Political science has to a large extent been the science of the particular version of liberal democracy that came into its own in Western Europe and the United States following the Second World War. This model of democracy is increasingly under pressure as its geopolitical and socio-economic foundations are being eroded. Brexit as well as the rise of Trumpism in the United States and Putinism in Europe is in their very different ways examples of a challenge to an international order based on institutions which presupposed their members where liberal democracies set on integrating into an ever closer union, to borrow a phrase from the EU. These institutions are not only challenged from within, but also from the outside as China and a number of other rising powers challenge the United States. This challenge is also a socio-economic one. As the US National Intelligence Council noted in 2008 “rather than emulating Western models of political and economic development, more countries may be attracted to China’s alternative development model.” These developments are closely associated to the rise of new technologies which will fundamentally change the organisation of production and social relations in the years to come.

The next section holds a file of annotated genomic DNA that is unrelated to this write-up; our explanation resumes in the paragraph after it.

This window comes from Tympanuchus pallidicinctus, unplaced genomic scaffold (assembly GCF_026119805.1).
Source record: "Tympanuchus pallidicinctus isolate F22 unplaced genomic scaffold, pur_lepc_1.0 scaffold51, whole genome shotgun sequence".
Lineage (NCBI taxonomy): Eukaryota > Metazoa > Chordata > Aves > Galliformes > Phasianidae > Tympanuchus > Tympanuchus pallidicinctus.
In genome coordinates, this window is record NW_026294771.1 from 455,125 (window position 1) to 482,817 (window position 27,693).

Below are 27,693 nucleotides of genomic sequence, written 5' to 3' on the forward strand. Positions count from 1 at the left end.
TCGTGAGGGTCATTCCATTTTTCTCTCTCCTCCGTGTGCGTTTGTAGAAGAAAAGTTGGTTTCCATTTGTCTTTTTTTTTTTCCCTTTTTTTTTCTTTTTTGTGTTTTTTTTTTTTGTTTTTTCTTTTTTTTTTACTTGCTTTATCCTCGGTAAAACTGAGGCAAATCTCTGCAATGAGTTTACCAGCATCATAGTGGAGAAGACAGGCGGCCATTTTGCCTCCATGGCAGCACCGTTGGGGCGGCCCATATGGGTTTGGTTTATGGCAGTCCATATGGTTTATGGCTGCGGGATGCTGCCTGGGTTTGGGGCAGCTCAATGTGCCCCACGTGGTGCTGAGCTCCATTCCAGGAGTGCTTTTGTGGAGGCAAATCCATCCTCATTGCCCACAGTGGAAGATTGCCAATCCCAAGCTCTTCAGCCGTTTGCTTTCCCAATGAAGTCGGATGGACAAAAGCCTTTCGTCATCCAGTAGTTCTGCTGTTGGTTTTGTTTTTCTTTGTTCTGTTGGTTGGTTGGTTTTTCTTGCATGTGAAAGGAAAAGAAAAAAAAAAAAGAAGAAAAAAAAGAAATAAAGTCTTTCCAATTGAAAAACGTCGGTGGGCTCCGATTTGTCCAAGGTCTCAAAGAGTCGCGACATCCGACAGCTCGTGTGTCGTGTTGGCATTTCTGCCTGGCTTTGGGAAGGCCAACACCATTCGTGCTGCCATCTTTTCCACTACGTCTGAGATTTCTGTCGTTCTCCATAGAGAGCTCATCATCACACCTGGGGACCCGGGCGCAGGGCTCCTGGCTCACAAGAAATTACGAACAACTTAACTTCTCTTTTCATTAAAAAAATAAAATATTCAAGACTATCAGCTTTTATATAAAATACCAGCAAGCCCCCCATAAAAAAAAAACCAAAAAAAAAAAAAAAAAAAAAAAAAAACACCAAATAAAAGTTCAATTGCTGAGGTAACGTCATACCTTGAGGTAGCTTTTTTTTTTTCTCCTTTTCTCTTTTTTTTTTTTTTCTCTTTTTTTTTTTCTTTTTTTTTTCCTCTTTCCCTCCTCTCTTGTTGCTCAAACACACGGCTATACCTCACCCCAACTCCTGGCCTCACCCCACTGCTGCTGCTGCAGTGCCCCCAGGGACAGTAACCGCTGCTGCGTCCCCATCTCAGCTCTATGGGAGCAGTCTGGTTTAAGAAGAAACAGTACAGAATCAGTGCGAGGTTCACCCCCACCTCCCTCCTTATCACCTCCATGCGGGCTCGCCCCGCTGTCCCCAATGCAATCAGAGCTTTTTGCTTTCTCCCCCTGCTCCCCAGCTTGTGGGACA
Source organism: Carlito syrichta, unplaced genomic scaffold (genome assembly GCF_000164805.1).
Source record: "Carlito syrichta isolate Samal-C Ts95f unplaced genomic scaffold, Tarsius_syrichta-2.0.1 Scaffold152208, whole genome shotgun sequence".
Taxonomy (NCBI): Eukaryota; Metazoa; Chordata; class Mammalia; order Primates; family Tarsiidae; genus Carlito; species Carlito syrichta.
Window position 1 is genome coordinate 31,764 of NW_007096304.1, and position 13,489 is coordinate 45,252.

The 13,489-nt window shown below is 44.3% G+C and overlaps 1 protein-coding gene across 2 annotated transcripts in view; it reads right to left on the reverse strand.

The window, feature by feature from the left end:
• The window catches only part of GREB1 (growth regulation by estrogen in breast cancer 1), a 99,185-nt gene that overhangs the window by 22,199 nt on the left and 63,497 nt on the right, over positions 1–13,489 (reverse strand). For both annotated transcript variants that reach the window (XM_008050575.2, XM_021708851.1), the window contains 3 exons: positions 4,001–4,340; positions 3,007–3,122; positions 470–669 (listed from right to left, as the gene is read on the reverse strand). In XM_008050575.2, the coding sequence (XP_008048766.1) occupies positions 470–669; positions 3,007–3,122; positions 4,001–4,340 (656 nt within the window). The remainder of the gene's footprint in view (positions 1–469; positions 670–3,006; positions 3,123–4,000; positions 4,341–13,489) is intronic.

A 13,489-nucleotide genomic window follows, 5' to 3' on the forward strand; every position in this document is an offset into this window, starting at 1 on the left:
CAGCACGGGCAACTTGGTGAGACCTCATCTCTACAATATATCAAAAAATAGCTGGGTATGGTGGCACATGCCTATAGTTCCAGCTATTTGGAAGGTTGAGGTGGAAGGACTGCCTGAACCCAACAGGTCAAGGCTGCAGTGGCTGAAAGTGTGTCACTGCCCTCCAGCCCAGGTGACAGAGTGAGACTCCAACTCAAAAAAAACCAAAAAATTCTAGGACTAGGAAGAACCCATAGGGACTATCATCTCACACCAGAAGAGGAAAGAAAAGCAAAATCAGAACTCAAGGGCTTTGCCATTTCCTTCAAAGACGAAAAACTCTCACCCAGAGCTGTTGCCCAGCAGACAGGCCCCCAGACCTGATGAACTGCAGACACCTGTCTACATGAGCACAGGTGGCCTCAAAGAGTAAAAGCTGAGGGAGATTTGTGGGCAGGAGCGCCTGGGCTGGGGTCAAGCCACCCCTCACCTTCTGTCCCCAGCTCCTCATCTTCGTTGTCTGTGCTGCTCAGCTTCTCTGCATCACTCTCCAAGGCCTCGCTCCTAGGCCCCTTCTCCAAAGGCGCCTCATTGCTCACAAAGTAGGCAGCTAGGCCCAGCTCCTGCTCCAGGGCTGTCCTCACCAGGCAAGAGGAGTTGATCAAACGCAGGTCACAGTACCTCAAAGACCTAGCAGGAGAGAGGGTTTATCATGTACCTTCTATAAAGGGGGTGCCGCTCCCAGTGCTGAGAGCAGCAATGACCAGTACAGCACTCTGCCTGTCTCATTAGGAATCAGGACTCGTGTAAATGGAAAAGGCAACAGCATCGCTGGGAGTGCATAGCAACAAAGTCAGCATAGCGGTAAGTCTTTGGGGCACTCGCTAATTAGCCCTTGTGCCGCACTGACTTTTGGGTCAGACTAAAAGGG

In the future, political science will need to be able to analyse competing models of democracy and models of economic growth. This understanding is of great value to Danish society because learning from different models on how to cope with social and technological change is the precondition for liberty and welfare in the twenty-first century. The Department must translate Danish experiences to the outside world and translate international experiences to a Danish context. This translation is internationalisation in its most genuine form.